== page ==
It follows that, contrary to Russell's opinion, a society of utter exploitation is incompatible with a developed, concrete technique. It is possible that a clique should take over a synergic network and destroy it, but not that it should develop it or even maintain it unless it progressively ceased to be a clique and favoured, against all odds, emancipation and reciprocity. This is what Stalinist society illustrates. The latter started off as a police dictatorship before moving – using the very logic of the technique it instigated and that was sliding from abstraction to concreteness – to a society where the critical mind and values of reciprocity ended up (probably despite and against the will of its promoters) demanding a more humane climate [90].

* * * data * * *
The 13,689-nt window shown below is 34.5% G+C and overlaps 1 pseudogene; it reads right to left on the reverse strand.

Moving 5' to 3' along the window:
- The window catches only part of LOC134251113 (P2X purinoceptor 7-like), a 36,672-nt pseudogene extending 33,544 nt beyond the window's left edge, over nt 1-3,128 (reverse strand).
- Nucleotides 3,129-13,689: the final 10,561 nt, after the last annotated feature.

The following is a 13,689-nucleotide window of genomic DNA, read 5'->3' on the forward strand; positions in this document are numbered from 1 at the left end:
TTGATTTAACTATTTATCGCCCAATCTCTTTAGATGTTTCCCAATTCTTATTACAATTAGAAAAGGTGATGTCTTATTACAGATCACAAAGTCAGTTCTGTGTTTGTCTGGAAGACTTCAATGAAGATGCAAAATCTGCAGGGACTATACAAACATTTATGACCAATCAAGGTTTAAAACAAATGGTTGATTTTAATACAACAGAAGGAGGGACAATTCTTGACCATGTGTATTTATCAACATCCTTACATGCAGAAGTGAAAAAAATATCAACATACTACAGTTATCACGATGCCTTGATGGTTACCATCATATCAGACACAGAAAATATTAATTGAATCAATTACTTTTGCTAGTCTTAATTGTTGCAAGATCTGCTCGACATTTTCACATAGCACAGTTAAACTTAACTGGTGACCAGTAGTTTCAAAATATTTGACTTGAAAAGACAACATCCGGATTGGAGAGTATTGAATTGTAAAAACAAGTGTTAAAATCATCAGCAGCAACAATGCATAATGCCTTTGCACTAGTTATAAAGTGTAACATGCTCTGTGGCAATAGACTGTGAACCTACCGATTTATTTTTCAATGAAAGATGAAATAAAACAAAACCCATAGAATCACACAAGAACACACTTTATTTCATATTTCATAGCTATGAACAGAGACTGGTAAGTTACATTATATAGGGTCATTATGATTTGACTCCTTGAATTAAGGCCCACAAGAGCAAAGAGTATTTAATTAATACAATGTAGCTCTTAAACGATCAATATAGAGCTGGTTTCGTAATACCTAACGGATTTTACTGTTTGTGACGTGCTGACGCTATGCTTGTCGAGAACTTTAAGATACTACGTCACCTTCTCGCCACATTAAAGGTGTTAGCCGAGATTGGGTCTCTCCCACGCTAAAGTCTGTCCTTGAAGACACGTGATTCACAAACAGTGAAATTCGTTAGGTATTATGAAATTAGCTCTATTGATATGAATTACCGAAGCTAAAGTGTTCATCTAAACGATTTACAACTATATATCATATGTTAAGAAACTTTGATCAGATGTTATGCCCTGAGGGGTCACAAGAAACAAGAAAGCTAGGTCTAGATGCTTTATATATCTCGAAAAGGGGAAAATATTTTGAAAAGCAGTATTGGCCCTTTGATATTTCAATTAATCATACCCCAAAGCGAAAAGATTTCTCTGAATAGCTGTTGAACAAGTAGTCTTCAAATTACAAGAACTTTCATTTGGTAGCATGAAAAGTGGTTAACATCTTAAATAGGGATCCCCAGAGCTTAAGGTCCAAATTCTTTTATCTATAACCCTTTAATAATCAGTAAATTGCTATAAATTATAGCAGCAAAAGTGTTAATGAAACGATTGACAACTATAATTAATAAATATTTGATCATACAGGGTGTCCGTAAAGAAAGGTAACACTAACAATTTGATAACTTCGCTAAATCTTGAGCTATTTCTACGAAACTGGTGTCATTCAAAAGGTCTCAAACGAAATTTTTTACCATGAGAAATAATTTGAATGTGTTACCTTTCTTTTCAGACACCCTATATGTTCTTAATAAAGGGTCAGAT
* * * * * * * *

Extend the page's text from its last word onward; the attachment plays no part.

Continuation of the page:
Anyway, concrete technique corrodes every class. If by that we understand any group of individuals sharing the same interests and defending them with some cleverness and pride, it goes without saying that human societies will always comprise classes. Yet, the word infers something else. It implies that the group in question opposes to the others, that it feels that it is naturally inferior or superior, that it attributes itself with an irreplaceable mission inscribed in the great scheme of things, even if this mission – like the Marxist proletariat – is to overthrow every partitioning. Yet, such a class – in the strong sense – is endlessly demolished, crumbling from the inside by the concrete machine. The latter gives place to a reciprocity and a reorganisation of function showing their contingence and preventing their sacralization into classes. We are witnessing a secularisation of the role. Until recently, a man was a greengrocer, an intellectual, or a military; an aristocrat, a bourgeois, a labourer; he lived in the city or was a peasant; he was a coloniser or was colonised. He has some memories of that, but the world in which he lives, the way in which he exerts his function increasingly forces him to only appear as a man, only a man, in the eyes of others and his own. There is no place for the stable aristocracies of the blood, money or investiture, but only for a general semi-elite from which a fluent super-elite [91] emerges, in the most varied places and according to extremely varied or momentary needs. Classes are endlessly re-forming, but they are constantly coming undone too, sometimes ceasing to be classes [92]. And we could say the same for nations. There is a ferment of unanimity in the dialectic network. Not only does the network force us to conceive ever-vaster political and economic wholes, but also (against all odds) it conjoins them increasingly narrowly [93]. Let us recognise that the thinning of the class does not promise alone a cultural future. In the past, it was often a sign of fatigue, and today we denounce the lifelessness of some American milieus encouraged by the new technical mentality towards a lowering of the social barriers. However, a book like William Whyte's The Organisation Man [94] would tend to suggest optimism precisely through its criticisms. The book testifies of the stagnation – but one that is denounced, hence outdated – by an author and an audience. Concrete technique – since it includes social issues as one of its factors – propels it from within. A network built on the synergy of the machine and man favours human relations whose consequences can be egalitarian, even oppressive, but its necessities of invention force it – in the short term – to test them as such and contradict them. To pastiche a Heidegger formula, tomorrow's society will – by structure – endlessly question its structure itself. If it seems capable of promising itself a creative future, it is not because through ignoring unbalance, but because the latter (in virtue of the needs of differentiation and of reorganisation of the concrete network) will always be considered and undertaken.